Mapping the RU Anti-Trump March through New Brunswick


NEW BRUNSWICK, NJ — You’ve probably read about the protesters who marched last night through Rutgers University’s College Avenue Campus and downtown New Brunswick.

Now here’s your chance to see it.

TAPinto New Brunswick has compiled a multimedia map of the demonstration, from its speeches and chants to its route through the city. Scroll below to view original video clips and photos taken of the march.

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An estimated 2,000 people showed up on Jan. 31 to speak out against President Donald Trump and his immigration policies. Of primary concern to them were Trump’s executive order banning refugees and immigrants from seven predominantly Muslim countries and his plans to build a wall along the U.S.-Mexico border.

As this video shows, the protest began quietly, with a Muslim prayer session.

But soon enough, students and activists got loud. In this video, one of more than a dozen speakers tried to fire up the crowd.

High-ranking officials, including Rutgers President Robert Barchi and several politicians, spoke during the protest. Here’s a clip of Middlesex County Freeholder Kenneth Armwood urging demonstrators to thwart Trump’s policies.

Protesters marched along College Avenue, shouting, “This is what an immigrant looks like.”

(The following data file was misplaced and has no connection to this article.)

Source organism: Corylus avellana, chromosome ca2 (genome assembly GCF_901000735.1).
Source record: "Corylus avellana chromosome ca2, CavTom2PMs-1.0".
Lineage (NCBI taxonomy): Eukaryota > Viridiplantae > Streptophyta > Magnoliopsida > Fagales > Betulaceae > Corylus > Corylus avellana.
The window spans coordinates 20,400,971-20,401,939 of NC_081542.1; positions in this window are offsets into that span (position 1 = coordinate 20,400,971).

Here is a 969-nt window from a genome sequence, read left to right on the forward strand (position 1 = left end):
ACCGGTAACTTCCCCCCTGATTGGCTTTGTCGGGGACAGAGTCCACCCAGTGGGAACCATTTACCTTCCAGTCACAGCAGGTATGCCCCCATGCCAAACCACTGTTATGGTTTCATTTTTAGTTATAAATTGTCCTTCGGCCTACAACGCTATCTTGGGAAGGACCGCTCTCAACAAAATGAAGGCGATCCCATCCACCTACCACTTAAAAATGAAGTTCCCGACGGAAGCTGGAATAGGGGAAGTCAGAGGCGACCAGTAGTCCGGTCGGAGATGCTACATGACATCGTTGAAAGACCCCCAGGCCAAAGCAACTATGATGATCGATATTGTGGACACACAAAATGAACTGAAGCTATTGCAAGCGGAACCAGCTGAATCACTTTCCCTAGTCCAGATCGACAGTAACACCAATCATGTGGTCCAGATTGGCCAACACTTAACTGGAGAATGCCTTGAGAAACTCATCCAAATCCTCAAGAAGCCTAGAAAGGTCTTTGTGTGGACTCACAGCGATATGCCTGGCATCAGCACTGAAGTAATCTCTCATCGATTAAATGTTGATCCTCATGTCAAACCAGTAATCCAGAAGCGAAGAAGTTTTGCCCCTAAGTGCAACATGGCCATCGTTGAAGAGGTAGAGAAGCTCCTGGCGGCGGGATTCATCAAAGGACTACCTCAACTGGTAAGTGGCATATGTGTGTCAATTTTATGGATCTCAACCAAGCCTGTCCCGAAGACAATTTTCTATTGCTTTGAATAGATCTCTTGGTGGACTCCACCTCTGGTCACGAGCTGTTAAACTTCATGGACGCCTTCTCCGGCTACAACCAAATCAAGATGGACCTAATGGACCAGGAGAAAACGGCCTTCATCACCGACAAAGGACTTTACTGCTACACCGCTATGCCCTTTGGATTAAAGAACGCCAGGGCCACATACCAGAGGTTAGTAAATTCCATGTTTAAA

The march made its way toward Somerset Street in New Brunswick. A Rutgers police car, with lights flashing, led the pack.

This clip shows the mass of demonstrators along College Avenue.

Protesters walked the short stretch of Somerset Street between College and Easton avenues, passing Barnes & Noble, the Corner Tavern and Scarlet Fever.

The group hung a left onto Easton, where they proceeded to walk under the NJ Transit rail bridge.

Robert Wood Johnson provided the backdrop for the demonstration as it progressed up Albany Street.

On one side of George Street, traffic waited for the rally to pass. Police halted motor vehicle traffic on some local streets during the march.

The anti-Trump marchers poured through the Rutgers gates and toward the Old Queens administration building.

Protesters rallied outside the building that houses President Robert Barchi’s office.

Finally, the demonstration reached its endpoint, on the steps and lawn of Winants Hall.

And one more.

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